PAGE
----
The Messy History of Our Modern, Western Calendar

The calendar helps to give us a map of the shifting revolutions of the seasons, ordering our days. But how did it come about?

For something that’s meant to lend order to our lives, the modern Western calendar has a messy history. The mess, in part, comes about because of the difficulty of co-ordinating the orbits of celestial bodies .

The year measured by the earth’s orbit around the sun is roughly an unruly 365.2422 days. The moon is likewise not a fan of whole numbers. In the space of a year, there are around 12.3683 lunar months. Societies have traditionally tried to make sure that the same seasons lined up with the same months.

Ancient calendars from Mesopotamia, for example, co-ordinated months and seasons , a process called intercalation. In some lunar systems, though, the months can wander through the seasons – this is the case for the Islamic Hijri calendar.

The solar calendar of ancient Rome gives rise to our modern Western calendar. The Julian calendar, named after Julius Caesar’s reforms of 46/45 BCE, approximated the solar year to 365.25 days . That left a rather annoying 11 and a bit minutes unaccounted for. More on those minutes later.

The Julian calendar also left us a legacy of months in strange positions. Our eleventh month, November, derives from the Latin for the number nine, a result of moving the start of the year from March to January.

New months and names were juggled and rejigged to match the mechanisms of power. August, for example, is named for the Emperor Augustus. As the great Australian historian Christopher Clark has put it: “as gravity bends light, so power bends time”.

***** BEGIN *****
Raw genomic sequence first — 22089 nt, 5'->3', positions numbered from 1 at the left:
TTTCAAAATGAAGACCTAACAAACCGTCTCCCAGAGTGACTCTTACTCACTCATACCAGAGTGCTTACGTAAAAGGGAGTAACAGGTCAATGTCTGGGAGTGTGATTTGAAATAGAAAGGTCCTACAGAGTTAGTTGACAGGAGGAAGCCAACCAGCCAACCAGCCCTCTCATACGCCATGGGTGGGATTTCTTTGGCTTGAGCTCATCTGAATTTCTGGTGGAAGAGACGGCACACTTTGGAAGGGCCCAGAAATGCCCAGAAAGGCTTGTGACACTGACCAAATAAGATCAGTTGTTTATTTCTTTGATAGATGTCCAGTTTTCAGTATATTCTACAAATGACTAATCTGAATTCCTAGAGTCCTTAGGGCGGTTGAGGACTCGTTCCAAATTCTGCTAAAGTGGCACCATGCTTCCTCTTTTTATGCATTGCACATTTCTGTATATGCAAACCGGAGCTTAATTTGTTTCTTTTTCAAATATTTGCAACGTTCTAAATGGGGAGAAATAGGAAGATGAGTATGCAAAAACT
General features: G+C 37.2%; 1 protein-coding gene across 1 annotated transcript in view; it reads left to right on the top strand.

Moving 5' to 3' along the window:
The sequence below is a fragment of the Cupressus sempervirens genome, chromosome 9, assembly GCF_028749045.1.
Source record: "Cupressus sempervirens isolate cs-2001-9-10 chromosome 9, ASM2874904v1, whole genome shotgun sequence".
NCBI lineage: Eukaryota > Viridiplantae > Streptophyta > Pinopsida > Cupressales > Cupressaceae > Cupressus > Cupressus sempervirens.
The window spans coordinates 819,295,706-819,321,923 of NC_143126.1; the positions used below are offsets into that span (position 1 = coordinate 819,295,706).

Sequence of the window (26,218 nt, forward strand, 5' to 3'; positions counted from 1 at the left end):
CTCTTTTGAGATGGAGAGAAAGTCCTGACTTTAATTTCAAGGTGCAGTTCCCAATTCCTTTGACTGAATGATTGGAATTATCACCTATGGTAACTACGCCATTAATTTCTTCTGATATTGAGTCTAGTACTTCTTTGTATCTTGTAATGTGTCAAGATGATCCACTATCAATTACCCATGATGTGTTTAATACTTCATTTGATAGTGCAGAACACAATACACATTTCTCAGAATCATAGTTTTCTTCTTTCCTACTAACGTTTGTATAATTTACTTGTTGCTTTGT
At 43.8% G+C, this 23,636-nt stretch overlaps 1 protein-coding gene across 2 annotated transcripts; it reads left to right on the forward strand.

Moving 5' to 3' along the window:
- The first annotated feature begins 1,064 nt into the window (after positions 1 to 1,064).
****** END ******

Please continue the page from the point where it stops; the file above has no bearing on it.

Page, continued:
Christian time keeping

As the Roman empire shifted into the world we now call the middle ages, the power that bent time most successfully was that of the church. But just as in the present, the church was a multiplicity of intersecting powers with local and regional differences, and with a variety of internal identities and struggles. The start of the year, for example, could vary widely across medieval societies.

Unreasonable nature

It’s easy to feel lost in time. The calendar helps to give us a map to the shifting revolutions of the seasons, the shape of our lives, and the larger arcs of history. But while we are placed in the matrix of calendar time, we also make it: could we do better than the Gregorian calendar?

That question was asked with particular vehemence in the 18th century by so-called enlightened thinkers, and was brought to a head in the French Revolution. In 1793, the revolutionary government regularised the month to a standard 30 days (each with three weeks of ten days), leaving a messy five to six unallocated days a year, and giving workers only three days off each month. The start of the year was shifted to the autumn equinox, because an égalité (equality) of light and dark was a symbol of the new republic’s ideals.


The calendar was a victory of reason, if reason is align with simplicity, clarity and the number of our fingers. But, as we have seen, in astronomical terms nature is stubbornly unreasonable. The system was short-lived.

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